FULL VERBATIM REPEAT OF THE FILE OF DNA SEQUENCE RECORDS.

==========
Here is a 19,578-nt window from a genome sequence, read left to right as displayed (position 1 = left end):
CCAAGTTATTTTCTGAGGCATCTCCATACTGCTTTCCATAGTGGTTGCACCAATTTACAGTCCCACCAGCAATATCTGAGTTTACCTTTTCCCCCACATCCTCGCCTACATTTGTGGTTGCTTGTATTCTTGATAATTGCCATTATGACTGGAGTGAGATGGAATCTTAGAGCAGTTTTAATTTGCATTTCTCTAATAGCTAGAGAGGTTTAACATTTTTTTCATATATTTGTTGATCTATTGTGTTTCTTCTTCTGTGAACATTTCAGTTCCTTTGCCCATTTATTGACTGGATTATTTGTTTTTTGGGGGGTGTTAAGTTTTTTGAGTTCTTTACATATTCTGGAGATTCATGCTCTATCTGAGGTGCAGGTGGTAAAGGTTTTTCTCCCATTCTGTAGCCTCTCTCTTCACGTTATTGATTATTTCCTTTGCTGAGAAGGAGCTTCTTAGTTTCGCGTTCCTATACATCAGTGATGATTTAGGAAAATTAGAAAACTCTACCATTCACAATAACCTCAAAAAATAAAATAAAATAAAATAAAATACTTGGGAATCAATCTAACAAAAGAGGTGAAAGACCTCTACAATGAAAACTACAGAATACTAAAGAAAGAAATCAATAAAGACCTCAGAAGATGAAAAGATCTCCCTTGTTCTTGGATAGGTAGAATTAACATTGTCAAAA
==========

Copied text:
Here is a 19,578-nt window from a genome sequence, read left to right as displayed (position 1 = left end):
CCAAGTTATTTTCTGAGGCATCTCCATACTGCTTTCCATAGTGGTTGCACCAATTTACAGTCCCACCAGCAATATCTGAGTTTACCTTTTCCCCCACATCCTCGCCTACATTTGTGGTTGCTTGTATTCTTGATAATTGCCATTATGACTGGAGTGAGATGGAATCTTAGAGCAGTTTTAATTTGCATTTCTCTAATAGCTAGAGAGGTTTAACATTTTTTTCATATATTTGTTGATCTATTGTGTTTCTTCTTCTGTGAACATTTCAGTTCCTTTGCCCATTTATTGACTGGATTATTTGTTTTTTGGGGGGTGTTAAGTTTTTTGAGTTCTTTACATATTCTGGAGATTCATGCTCTATCTGAGGTGCAGGTGGTAAAGGTTTTTCTCCCATTCTGTAGCCTCTCTCTTCACGTTATTGATTATTTCCTTTGCTGAGAAGGAGCTTCTTAGTTTCGCGTTCCTATACATCAGTGATGATTTAGGAAAATTAGAAAACTCTACCATTCACAATAACCTCAAAAAATAAAATAAAATAAAATAAAATACTTGGGAATCAATCTAACAAAAGAGGTGAAAGACCTCTACAATGAAAACTACAGAATACTAAAGAAAGAAATCAATAAAGACCTCAGAAGATGAAAAGATCTCCCTTGTTCTTGGATAGGTAGAATTAACATTGTCAAAA